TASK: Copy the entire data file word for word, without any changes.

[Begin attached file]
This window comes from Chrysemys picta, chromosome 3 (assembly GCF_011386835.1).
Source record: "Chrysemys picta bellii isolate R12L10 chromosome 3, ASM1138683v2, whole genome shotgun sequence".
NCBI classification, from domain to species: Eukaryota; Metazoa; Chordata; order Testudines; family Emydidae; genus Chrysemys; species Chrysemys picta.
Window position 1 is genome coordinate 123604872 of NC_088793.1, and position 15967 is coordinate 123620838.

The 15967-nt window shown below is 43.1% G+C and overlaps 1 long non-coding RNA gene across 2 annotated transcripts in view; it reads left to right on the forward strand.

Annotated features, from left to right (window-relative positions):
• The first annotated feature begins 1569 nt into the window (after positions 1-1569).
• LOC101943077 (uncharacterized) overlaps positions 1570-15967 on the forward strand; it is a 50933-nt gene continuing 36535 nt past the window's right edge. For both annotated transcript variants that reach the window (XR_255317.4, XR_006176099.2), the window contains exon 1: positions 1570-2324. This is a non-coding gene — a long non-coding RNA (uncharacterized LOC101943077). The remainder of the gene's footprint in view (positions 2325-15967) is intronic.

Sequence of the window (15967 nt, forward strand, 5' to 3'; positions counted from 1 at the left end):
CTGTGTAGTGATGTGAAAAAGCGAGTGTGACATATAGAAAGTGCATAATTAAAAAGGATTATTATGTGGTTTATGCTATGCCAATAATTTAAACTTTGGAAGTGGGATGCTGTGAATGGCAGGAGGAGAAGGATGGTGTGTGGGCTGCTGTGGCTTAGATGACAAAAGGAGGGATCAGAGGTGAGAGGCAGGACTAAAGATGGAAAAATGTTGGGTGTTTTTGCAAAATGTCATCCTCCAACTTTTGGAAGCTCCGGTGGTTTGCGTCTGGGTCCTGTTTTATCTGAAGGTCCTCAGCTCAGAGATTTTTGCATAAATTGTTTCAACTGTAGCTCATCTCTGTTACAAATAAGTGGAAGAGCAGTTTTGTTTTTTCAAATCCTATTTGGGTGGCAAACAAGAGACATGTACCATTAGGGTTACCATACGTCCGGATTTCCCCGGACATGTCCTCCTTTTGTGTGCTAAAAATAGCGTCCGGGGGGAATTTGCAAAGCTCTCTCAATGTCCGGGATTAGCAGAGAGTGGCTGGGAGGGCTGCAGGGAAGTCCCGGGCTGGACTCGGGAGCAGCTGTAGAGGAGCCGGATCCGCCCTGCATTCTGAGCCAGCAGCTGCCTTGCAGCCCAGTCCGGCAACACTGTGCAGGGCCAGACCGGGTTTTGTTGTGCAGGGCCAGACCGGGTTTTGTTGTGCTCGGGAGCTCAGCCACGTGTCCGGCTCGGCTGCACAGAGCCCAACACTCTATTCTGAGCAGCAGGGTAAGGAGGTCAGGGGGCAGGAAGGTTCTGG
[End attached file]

This window comes from Chrysemys picta, chromosome 3 (assembly GCF_011386835.1).
Source record: "Chrysemys picta bellii isolate R12L10 chromosome 3, ASM1138683v2, whole genome shotgun sequence".
NCBI classification, from domain to species: Eukaryota; Metazoa; Chordata; order Testudines; family Emydidae; genus Chrysemys; species Chrysemys picta.
Window position 1 is genome coordinate 123604872 of NC_088793.1, and position 15967 is coordinate 123620838.

The 15967-nt window shown below is 43.1% G+C and overlaps 1 long non-coding RNA gene across 2 annotated transcripts in view; it reads left to right on the forward strand.

Annotated features, from left to right (window-relative positions):
• The first annotated feature begins 1569 nt into the window (after positions 1-1569).
• LOC101943077 (uncharacterized) overlaps positions 1570-15967 on the forward strand; it is a 50933-nt gene continuing 36535 nt past the window's right edge. For both annotated transcript variants that reach the window (XR_255317.4, XR_006176099.2), the window contains exon 1: positions 1570-2324. This is a non-coding gene — a long non-coding RNA (uncharacterized LOC101943077). The remainder of the gene's footprint in view (positions 2325-15967) is intronic.

Sequence of the window (15967 nt, forward strand, 5' to 3'; positions counted from 1 at the left end):
CTGTGTAGTGATGTGAAAAAGCGAGTGTGACATATAGAAAGTGCATAATTAAAAAGGATTATTATGTGGTTTATGCTATGCCAATAATTTAAACTTTGGAAGTGGGATGCTGTGAATGGCAGGAGGAGAAGGATGGTGTGTGGGCTGCTGTGGCTTAGATGACAAAAGGAGGGATCAGAGGTGAGAGGCAGGACTAAAGATGGAAAAATGTTGGGTGTTTTTGCAAAATGTCATCCTCCAACTTTTGGAAGCTCCGGTGGTTTGCGTCTGGGTCCTGTTTTATCTGAAGGTCCTCAGCTCAGAGATTTTTGCATAAATTGTTTCAACTGTAGCTCATCTCTGTTACAAATAAGTGGAAGAGCAGTTTTGTTTTTTCAAATCCTATTTGGGTGGCAAACAAGAGACATGTACCATTAGGGTTACCATACGTCCGGATTTCCCCGGACATGTCCTCCTTTTGTGTGCTAAAAATAGCGTCCGGGGGGAATTTGCAAAGCTCTCTCAATGTCCGGGATTAGCAGAGAGTGGCTGGGAGGGCTGCAGGGAAGTCCCGGGCTGGACTCGGGAGCAGCTGTAGAGGAGCCGGATCCGCCCTGCATTCTGAGCCAGCAGCTGCCTTGCAGCCCAGTCCGGCAACACTGTGCAGGGCCAGACCGGGTTTTGTTGTGCAGGGCCAGACCGGGTTTTGTTGTGCTCGGGAGCTCAGCCACGTGTCCGGCTCGGCTGCACAGAGCCCAACACTCTATTCTGAGCAGCAGGGTAAGGAGGTCAGGGGGCAGGAAGGTTCTGG